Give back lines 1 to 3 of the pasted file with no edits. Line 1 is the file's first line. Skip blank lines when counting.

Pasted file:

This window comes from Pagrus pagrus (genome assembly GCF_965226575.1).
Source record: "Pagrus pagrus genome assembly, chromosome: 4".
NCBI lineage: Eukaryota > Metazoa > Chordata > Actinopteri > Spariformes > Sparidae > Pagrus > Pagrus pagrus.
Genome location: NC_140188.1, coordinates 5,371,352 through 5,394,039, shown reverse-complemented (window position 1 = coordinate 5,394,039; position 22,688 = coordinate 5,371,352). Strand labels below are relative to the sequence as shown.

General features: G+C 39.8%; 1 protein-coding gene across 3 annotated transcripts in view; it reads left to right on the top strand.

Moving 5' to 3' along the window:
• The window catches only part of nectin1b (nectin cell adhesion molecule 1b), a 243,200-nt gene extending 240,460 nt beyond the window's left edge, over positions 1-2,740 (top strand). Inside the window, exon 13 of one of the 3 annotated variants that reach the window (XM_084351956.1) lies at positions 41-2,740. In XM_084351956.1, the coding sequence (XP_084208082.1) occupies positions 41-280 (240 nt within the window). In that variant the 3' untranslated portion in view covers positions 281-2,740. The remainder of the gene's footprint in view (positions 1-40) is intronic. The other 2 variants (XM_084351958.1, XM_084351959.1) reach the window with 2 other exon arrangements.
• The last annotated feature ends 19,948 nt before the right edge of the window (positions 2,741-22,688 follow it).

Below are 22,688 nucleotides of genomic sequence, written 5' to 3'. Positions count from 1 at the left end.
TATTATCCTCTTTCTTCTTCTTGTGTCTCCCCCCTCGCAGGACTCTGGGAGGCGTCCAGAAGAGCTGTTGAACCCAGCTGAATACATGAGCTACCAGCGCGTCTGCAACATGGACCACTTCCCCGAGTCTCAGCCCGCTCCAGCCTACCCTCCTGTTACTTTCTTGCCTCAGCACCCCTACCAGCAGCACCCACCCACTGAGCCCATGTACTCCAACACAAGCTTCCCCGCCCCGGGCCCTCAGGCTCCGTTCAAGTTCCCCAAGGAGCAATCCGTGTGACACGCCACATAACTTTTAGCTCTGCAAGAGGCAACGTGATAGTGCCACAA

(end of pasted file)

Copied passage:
This window comes from Pagrus pagrus (genome assembly GCF_965226575.1).
Source record: "Pagrus pagrus genome assembly, chromosome: 4".
NCBI lineage: Eukaryota > Metazoa > Chordata > Actinopteri > Spariformes > Sparidae > Pagrus > Pagrus pagrus.